Particularly in the context of a pandemic, researchers, policymakers, and the general public are finding challenges in navigating the multitudes of data available daily. In tandem, high-profile instances of retractions owing to poor data screening  have led many to reach “data fatigue” [ ]. Here, data synthesis exercises that utilize the aforementioned statistical efficiencies of patient-level data provide an avenue through which data fatigue may be minimized and succinct summaries that may otherwise be unachievable, as well as improve awareness of therapeutic trends in COVID-19.
We hope that the COVID-19 pandemic is a historic turning point of a sharing culture in the medical research community. The need for rapid and robust clinical research for the discovery of effective and safe therapeutics and vaccines has never been higher. Strengthening our public health response to COVID-19 will require larger collated patient-level datasets to facilitate the scientific precision required for answers on COVID-19 medical interventions. As COVID-19 has forced reconsideration of policies, processes, and interests, this is the time to advance scientific cooperation and shift the clinical research enterprise toward a data-sharing culture that can maximize our response in the service of public health.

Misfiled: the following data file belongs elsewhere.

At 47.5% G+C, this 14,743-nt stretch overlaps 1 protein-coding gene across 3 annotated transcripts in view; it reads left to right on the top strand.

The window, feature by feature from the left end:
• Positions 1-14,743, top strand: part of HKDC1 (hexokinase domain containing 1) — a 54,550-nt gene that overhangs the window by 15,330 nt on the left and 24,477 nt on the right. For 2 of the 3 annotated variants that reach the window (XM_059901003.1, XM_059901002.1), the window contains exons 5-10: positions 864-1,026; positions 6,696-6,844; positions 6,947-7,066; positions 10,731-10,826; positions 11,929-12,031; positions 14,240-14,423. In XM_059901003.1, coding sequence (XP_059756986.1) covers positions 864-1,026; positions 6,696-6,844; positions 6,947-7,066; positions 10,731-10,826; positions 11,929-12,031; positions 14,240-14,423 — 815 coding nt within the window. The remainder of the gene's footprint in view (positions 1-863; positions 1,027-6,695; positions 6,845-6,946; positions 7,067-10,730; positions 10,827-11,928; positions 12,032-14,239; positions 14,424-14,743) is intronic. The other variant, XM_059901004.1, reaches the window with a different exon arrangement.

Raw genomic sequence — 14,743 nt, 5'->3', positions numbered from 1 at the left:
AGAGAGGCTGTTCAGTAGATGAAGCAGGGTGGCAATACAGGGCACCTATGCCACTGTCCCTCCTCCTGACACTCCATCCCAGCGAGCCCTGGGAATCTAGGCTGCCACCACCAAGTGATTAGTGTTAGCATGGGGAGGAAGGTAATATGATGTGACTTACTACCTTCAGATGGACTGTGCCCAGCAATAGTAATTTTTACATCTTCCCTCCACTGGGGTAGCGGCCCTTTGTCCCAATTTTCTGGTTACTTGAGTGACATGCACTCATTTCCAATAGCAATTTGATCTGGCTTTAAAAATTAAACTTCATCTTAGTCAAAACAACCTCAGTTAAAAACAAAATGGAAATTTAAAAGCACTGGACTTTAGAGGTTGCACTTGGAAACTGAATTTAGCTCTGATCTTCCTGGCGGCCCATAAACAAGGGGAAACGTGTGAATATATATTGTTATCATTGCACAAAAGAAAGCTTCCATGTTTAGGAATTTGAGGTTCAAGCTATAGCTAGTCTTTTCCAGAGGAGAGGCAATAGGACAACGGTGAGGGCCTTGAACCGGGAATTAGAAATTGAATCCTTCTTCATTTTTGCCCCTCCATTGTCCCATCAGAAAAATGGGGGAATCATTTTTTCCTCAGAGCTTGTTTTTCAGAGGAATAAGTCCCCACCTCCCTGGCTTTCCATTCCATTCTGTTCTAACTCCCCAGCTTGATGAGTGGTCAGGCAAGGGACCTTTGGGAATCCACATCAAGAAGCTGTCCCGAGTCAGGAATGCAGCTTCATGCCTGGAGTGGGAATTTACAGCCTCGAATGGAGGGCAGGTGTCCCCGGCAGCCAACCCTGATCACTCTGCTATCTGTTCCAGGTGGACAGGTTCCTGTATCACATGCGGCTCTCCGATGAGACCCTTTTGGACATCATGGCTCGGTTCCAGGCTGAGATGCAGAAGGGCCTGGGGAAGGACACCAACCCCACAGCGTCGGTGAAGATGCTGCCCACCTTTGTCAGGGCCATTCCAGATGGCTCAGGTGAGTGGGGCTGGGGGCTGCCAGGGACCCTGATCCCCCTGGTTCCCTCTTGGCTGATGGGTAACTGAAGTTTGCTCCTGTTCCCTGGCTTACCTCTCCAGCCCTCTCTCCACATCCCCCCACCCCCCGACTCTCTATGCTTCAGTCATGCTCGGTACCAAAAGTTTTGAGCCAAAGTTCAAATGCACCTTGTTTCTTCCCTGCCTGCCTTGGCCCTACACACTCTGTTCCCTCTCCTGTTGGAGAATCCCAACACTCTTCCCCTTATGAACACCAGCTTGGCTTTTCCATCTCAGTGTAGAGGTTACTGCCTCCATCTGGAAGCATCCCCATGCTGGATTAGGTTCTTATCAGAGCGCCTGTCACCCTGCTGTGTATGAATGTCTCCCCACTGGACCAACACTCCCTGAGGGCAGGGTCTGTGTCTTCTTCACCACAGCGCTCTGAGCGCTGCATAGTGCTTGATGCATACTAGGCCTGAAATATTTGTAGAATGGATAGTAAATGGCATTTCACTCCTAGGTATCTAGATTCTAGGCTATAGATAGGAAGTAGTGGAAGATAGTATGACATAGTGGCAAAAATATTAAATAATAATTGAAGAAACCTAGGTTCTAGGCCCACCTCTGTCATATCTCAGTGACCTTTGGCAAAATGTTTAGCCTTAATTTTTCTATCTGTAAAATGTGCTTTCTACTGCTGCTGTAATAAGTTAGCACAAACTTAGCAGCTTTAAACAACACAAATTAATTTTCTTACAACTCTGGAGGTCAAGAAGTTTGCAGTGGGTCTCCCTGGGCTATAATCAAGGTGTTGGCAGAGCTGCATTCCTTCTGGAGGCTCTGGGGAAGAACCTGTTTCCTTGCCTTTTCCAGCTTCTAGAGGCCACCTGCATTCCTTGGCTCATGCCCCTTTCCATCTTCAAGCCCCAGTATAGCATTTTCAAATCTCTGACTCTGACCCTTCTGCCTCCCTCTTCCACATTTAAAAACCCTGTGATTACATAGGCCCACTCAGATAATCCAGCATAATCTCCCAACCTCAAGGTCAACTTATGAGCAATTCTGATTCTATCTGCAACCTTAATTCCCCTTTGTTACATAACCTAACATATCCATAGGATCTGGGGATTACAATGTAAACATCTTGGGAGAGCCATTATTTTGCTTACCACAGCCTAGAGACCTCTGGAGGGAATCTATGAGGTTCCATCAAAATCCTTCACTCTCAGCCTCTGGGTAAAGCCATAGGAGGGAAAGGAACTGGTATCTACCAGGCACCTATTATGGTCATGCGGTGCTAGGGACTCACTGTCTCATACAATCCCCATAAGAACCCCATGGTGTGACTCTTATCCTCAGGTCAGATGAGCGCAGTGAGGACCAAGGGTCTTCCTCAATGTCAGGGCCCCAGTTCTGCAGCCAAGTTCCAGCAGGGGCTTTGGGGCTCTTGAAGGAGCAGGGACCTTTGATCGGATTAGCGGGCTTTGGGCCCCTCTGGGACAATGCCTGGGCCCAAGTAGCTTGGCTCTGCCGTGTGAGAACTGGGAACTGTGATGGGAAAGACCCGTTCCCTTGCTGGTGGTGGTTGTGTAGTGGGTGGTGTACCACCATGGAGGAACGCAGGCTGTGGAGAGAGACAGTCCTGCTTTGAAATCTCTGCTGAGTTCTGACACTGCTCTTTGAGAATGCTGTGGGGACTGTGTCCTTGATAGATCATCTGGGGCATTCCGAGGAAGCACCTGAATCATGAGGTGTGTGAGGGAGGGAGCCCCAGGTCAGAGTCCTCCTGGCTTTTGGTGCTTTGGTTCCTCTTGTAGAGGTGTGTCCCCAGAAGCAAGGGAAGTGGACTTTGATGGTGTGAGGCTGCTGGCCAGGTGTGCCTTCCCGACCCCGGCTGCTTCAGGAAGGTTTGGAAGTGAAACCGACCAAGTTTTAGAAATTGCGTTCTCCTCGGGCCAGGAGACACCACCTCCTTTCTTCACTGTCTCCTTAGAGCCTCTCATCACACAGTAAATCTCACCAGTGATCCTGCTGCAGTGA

Conflicts of Interest
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|ICODA: International COVID-19 Data Alliance|
|IPD: individual participant-level data|
Edited by G Eysenbach; submitted 22.12.20; peer-reviewed by N Zariffa, M Fazeli; comments to author 04.01.21; revised version received 08.01.21; accepted 05.03.21; published 12.03.21Copyright
©Louis Dron, Alison Dillman, Michael J Zoratti, Jonas Haggstrom, Edward J Mills, Jay J H Park. Originally published in the Journal of Medical Internet Research (http://www.jmir.org), 12.03.2021.